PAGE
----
"If a woman needs an abortion in terms sanctioned by the Abortion Act 1967, it must surely be better for it to be an early, medical abortion than a later, surgical one. I therefore hope that the House will consider whether the requirement for two doctors to consent to an abortion being performed, and the restrictions on nurses providing medical abortions, need to be maintained."
It perhaps seems surprising now, but this was the (then) Conservative shadow health secretary Andrew Lansley in 2008 on proposals to modernise the abortion act to better meet the needs of women and those who care for them. The amendments, which had widespread support, were sadly never voted on by parliament - allegedly the result of underhand political manoeuvring to stop any attempt to extend the act to Northern Ireland which was also included on the list of modernisations.
But there's a fresh chance to remove the anachronistic requirement that two doctors must authorise a woman's request for an abortion before it can be performed. On Thursday, a private members' bill to reduce the number of doctors required to authorise an abortion from two to one is to be introduced by Baroness Jenny Tonge in the House of Lords.
In an ideal world, abortion would be taken out of the criminal law altogether and regulated like every other area of women's reproductive healthcare. As the Royal College of Obstetricians and Gynaecologists notes - "there are no other situations where either competent men or women require permission from two third parties to make a personal healthcare decision." In 2014 the decision whether to end a pregnancy should really be one that rests solely with she who bears the consequences for it, the woman herself. But this simple amendment is a good place to start. The need for a second signature brings no clinical benefit. It can prevent women who are sure of their decision from obtaining care as early as possible. Abortion is safer than continuing the pregnancy and giving birth, but the earlier it can be offered the more straightforward the procedure can be. Mr Lansley himself noted this in 2008, and nothing has changed since then.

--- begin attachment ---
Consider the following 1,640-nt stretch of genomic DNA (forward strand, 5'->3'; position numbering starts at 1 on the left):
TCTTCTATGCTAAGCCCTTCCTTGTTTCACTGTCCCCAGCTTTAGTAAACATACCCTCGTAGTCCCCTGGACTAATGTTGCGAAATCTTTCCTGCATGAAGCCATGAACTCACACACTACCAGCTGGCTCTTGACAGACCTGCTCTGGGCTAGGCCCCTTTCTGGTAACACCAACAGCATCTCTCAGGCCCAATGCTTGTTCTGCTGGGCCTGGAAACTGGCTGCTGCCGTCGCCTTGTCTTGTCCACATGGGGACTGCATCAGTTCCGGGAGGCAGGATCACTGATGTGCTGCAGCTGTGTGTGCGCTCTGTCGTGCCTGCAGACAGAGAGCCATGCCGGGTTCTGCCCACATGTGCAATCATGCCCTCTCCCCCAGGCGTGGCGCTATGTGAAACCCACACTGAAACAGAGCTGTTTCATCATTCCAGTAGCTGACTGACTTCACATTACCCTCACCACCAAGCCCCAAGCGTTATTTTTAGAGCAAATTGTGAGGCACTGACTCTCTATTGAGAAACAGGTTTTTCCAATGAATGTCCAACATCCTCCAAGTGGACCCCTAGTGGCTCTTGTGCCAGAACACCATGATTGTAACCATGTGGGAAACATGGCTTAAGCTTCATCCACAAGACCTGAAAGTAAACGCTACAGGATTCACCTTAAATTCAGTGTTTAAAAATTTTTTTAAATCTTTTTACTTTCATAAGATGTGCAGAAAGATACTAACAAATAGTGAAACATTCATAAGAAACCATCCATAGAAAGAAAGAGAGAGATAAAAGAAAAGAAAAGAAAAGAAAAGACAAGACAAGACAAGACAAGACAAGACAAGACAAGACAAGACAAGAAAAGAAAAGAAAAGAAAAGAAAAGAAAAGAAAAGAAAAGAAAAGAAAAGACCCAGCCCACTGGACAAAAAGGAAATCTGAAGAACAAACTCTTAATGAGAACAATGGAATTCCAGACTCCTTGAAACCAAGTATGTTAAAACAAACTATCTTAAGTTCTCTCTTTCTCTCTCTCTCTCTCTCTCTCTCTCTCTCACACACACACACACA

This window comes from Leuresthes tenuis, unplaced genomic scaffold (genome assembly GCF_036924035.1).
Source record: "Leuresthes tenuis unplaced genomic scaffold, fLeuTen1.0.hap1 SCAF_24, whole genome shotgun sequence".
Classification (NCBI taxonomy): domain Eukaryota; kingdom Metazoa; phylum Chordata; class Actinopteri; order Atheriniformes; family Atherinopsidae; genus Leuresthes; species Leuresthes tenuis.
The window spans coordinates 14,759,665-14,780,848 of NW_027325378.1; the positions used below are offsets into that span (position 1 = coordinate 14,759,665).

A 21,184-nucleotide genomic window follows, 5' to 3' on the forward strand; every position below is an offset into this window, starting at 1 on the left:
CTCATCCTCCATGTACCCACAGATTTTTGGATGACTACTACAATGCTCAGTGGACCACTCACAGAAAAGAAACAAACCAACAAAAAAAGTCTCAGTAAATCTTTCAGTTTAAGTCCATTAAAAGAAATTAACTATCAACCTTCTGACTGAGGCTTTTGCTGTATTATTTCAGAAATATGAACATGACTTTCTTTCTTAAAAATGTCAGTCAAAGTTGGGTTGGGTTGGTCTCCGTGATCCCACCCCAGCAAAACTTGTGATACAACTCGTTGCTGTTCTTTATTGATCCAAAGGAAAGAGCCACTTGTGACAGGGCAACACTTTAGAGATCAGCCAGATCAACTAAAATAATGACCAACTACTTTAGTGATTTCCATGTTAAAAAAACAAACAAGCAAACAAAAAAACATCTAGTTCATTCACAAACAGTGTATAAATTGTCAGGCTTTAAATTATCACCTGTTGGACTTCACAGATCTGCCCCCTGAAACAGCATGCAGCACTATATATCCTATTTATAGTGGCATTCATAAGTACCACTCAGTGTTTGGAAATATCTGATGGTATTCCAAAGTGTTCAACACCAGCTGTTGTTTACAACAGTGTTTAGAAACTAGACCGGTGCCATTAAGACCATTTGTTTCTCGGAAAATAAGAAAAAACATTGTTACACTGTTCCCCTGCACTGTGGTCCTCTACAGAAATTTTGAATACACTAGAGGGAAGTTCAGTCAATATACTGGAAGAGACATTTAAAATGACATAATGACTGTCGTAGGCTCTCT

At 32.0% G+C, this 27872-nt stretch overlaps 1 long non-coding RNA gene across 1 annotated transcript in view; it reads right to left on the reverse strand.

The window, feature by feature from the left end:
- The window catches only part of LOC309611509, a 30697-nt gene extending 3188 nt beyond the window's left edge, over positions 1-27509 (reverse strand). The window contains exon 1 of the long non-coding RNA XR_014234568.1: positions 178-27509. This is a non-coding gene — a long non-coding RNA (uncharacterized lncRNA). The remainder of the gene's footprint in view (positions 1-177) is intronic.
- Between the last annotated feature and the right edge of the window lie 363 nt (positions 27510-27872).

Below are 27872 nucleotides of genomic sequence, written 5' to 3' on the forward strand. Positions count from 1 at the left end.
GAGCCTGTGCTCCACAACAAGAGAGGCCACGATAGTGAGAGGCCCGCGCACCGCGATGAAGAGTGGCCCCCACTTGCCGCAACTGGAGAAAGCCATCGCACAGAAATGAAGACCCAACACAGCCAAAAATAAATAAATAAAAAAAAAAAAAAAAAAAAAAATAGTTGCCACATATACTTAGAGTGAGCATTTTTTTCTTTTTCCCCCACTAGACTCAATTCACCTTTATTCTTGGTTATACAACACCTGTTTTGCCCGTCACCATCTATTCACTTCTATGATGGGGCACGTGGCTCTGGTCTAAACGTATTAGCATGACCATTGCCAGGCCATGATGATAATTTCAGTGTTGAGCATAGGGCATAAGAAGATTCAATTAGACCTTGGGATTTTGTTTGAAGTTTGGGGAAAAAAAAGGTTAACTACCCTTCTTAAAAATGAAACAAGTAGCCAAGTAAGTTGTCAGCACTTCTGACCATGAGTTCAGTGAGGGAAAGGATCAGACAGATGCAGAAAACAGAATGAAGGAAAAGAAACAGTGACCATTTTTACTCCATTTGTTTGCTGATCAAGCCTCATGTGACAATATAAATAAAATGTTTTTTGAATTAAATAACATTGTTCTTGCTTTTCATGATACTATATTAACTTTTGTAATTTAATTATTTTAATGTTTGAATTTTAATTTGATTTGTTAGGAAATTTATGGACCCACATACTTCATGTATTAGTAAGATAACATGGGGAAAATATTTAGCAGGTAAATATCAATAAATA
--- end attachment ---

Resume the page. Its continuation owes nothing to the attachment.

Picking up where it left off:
The legal barriers to abortion exist in addition to the requirements for informed consent that govern every healthcare procedure, including abortion. It is essential that women considering abortion are provided with the advice and information they need to support their decision making, and that specialist counselling is available to all women who need it - but this is good practice that has nothing to do with the law, and will not change if the need for two signatures were removed.
We know anecdotally that ongoing threats to prosecute doctors for how they fill in abortion forms have made some healthcare professionals reluctant to continue to provide a second signature. Last year's abortion statistics showed the first drop in the proportion of abortions carried out before 10 weeks in years, which may suggest women in some parts of the country are waiting longer as staff struggle to obtain the required legal authorisation.
This is not good for women. This amendment represents an opportunity to create a law better suited to the needs of women and their doctors. Politicians should seize it.